It is the grace of God. I don’t run after material things. I just live my life as it has pleased my God. One thing is, with this younger children I feel very young at heart with them when these young children stop me along the corridor and say Mrs. Lawson you know what? I will wait and listen.
Tell us about your growing up years. Where were you born?
I was born by late Pa Emmanuel Abiona Jiboko alias Jiboku Tonatona. They call him that because my daddy worked in ECN for 39 solid years. He joined them in NEPA for one or two years before he retired. My late mother is Mrs. Ruth Olabisi Aina Jiboko (nee Coker) Aderupoko-Coker. My mym came from that beautiful and powerful clan of the Aderupoko Coker family in Itesi, Abeokuta. My own father is purely from Oke Ona Egba while my mum is purely from Egba Alake section.
I was born on the 18th January 1951. My mother told me she didn’t even feel the labour before she had me. I first went to this Mama Saro at Igbein opposite the St. John Church, Igbein. She taught us bible principle and Bible verses, especially the Psalm. I was around 4 to 5 years old then.
By the time I was 6 years old, yyour hand must reach your ears, I was enrolled at St. James African Church School at Idi Ape where I had my Primary education, from Primary 1 to Primary 6. That was 1957 to 1962. By virtue of my father being a technician at Electricity Corporation of Nigeria (ECN) he was able to meet highly placed people. That is where he met Mrs. Marian Hughes of Abeokuta Girls Grammar School. I sat for the exams to go into the school. I passed very well. I was taken in 1963. The school shaped my life. We were under her tutelage. She taught us so many things. You have to sit upright. You cannot sit and bend. You have to walk straight. You have to talk properly. She used to tell us you are ladies! Walk straight. She made us to be elegant ladies at that our tender age. She would want you to say nothing but the truth. We were served mid day meals to keep us going then. That is why I do the same here.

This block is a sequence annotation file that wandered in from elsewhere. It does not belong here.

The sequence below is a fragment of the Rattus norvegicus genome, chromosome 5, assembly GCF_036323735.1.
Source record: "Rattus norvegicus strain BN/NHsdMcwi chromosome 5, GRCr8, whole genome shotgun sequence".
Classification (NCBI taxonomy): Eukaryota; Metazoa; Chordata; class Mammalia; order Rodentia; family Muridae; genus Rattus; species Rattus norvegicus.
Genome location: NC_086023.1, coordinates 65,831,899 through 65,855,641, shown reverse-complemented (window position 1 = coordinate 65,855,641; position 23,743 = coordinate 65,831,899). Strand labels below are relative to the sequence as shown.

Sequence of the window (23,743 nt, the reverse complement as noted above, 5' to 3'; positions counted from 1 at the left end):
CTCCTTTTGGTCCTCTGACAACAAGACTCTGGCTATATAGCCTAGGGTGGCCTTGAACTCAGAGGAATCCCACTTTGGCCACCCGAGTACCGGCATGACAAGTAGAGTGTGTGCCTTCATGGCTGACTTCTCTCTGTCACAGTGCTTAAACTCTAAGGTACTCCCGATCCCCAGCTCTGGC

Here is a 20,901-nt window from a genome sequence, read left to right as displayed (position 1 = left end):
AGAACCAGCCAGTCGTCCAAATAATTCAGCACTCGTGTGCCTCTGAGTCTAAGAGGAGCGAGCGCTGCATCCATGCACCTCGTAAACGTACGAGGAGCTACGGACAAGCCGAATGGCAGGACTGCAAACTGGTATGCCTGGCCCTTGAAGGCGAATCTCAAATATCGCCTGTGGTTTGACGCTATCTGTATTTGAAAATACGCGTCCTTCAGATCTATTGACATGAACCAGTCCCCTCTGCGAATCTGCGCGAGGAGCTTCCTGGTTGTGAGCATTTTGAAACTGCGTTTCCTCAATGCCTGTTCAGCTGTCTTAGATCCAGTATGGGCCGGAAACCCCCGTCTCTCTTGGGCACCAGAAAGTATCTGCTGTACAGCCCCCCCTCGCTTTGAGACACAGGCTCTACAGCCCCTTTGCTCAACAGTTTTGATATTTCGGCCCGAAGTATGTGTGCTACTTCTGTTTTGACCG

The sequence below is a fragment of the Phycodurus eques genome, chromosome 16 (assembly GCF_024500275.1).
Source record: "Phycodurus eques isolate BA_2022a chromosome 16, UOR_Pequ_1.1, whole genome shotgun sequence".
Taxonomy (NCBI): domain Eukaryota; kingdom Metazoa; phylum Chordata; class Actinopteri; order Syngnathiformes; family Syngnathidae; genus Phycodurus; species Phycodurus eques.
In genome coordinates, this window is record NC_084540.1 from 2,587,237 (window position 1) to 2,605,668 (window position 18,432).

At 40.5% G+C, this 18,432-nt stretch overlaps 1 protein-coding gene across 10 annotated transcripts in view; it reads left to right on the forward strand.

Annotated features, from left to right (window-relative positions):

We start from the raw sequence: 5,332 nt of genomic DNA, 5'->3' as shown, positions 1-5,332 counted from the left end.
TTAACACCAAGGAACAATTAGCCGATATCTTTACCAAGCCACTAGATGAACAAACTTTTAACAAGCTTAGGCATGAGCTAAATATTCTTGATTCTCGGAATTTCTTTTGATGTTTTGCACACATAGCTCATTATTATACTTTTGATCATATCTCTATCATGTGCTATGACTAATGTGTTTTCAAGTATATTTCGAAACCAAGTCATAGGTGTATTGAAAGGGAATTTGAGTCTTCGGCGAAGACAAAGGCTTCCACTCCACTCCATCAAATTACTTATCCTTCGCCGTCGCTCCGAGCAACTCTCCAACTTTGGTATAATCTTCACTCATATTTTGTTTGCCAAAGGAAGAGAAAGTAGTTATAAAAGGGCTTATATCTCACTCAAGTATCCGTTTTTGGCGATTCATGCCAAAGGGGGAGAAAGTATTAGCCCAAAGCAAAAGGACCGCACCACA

When you were in school then what did you want to be?
I really wanted to be an actress. That was why I was always on the drama group. That was why I said veering into education was a divine call.
You are always in Adire. How have you helped these Adire women?
We have been helping them. My predecessor, the 2nd Iyalode, started the Adire in her domain, and it is still within her domain today. I mean Madam Jojolola, at Kunta. That is where the home of address is.
I am very proud to be able to promote our own Adire in my own domain and we have added more colour to it. We are now working on copyright for them. We have formed them into a trade group and they are now in the Abeokuta Chamber of Commerce. Where they can monitor them. The Chinese have been talking their designs. But the ones the Chinese people do run colour. We have introduced so many things into it.